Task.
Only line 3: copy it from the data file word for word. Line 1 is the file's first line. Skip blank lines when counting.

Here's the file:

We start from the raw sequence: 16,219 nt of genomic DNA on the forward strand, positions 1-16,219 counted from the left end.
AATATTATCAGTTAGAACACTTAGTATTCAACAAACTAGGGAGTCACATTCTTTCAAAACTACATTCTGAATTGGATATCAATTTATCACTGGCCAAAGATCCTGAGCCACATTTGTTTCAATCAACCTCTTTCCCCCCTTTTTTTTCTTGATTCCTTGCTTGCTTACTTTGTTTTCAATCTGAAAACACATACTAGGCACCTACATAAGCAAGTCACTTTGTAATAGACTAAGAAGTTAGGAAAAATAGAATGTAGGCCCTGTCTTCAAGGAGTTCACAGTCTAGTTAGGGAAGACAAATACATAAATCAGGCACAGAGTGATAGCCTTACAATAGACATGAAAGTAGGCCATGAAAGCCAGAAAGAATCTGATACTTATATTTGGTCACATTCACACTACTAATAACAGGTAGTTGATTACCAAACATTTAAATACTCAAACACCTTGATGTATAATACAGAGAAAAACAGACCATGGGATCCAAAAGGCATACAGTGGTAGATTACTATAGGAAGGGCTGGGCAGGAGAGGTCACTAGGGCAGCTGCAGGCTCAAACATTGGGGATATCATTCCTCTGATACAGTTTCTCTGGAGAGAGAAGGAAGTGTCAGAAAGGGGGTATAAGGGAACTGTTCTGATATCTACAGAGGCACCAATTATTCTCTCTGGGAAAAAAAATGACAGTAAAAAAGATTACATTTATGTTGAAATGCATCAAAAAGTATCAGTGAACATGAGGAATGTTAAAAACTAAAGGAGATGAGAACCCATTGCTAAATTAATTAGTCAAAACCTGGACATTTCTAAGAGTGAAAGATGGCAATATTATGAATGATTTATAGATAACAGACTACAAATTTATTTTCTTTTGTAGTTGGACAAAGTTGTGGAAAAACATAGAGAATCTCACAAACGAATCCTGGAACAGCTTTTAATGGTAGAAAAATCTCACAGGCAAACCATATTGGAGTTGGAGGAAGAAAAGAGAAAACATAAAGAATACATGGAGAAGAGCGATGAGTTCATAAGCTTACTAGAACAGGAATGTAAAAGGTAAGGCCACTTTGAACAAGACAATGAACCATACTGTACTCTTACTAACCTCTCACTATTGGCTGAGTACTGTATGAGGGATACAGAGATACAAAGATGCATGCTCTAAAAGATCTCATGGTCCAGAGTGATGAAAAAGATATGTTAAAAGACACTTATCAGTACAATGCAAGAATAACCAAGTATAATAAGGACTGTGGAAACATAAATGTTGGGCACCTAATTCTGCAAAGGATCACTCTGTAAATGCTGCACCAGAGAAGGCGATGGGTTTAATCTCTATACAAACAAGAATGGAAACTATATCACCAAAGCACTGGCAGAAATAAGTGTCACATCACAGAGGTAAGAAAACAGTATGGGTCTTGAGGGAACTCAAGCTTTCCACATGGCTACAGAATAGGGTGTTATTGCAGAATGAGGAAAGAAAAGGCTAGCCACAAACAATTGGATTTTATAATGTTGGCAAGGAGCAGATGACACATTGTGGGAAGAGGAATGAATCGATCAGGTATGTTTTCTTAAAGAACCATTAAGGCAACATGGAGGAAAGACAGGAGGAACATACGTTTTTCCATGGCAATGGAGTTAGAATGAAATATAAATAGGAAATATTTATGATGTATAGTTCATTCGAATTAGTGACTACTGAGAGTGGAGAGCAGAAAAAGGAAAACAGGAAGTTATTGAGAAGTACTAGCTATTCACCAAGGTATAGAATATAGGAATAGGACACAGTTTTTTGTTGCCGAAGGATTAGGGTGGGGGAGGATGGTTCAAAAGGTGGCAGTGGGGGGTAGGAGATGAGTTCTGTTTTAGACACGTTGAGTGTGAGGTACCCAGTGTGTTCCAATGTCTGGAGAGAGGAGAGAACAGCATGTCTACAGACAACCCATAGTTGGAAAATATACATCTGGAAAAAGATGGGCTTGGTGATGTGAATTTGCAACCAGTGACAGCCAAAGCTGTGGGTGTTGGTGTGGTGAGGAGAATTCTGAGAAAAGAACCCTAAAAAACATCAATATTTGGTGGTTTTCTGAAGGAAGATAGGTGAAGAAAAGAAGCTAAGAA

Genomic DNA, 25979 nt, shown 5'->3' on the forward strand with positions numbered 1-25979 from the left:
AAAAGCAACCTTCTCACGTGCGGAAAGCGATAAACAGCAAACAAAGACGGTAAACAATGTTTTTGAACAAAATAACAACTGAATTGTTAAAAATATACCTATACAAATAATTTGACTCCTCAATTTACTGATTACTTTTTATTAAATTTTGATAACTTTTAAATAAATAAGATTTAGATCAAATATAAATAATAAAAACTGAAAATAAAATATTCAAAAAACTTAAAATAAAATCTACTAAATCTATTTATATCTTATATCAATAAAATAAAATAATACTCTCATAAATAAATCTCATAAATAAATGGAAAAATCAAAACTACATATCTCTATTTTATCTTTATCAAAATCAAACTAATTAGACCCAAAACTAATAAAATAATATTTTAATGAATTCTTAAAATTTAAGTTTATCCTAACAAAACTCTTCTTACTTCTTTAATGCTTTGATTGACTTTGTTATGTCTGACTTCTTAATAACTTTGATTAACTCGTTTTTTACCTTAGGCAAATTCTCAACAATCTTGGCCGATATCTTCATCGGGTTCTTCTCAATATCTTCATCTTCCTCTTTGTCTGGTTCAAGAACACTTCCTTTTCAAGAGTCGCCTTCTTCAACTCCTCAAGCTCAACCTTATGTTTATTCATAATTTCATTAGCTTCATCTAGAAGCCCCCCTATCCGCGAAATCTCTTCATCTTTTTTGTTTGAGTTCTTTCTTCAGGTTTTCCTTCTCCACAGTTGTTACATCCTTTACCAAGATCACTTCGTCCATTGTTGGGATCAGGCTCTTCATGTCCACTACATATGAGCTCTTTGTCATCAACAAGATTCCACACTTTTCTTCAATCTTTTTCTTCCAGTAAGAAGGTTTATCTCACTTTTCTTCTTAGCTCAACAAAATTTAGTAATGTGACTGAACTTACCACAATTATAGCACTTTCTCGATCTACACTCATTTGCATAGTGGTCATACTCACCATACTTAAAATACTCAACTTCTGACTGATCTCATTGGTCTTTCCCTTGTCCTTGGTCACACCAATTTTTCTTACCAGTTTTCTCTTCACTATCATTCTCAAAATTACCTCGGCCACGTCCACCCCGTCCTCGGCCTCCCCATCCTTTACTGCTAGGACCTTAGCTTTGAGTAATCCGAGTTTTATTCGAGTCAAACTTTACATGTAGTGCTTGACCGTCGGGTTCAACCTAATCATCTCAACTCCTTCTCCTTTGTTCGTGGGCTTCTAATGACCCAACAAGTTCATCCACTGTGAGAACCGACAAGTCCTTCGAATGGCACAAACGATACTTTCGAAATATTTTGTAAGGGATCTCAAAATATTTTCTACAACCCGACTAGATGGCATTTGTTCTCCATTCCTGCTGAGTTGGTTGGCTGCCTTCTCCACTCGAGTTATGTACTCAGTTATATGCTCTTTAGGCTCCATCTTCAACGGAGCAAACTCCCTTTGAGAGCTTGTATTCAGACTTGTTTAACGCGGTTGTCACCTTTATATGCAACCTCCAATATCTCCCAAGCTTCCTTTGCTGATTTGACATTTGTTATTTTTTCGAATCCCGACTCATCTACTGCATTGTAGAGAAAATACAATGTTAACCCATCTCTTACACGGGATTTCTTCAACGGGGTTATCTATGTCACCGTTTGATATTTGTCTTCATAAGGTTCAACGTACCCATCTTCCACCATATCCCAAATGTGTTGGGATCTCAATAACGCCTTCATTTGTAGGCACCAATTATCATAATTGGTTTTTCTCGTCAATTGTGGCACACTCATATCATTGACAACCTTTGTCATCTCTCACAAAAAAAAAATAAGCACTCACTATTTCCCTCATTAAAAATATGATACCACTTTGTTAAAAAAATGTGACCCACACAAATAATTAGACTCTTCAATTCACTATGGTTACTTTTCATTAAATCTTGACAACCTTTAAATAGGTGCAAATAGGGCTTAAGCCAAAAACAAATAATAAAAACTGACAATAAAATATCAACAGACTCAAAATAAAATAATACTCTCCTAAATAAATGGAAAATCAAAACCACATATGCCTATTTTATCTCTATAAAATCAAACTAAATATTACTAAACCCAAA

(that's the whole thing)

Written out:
Genomic DNA, 25979 nt, shown 5'->3' on the forward strand with positions numbered 1-25979 from the left: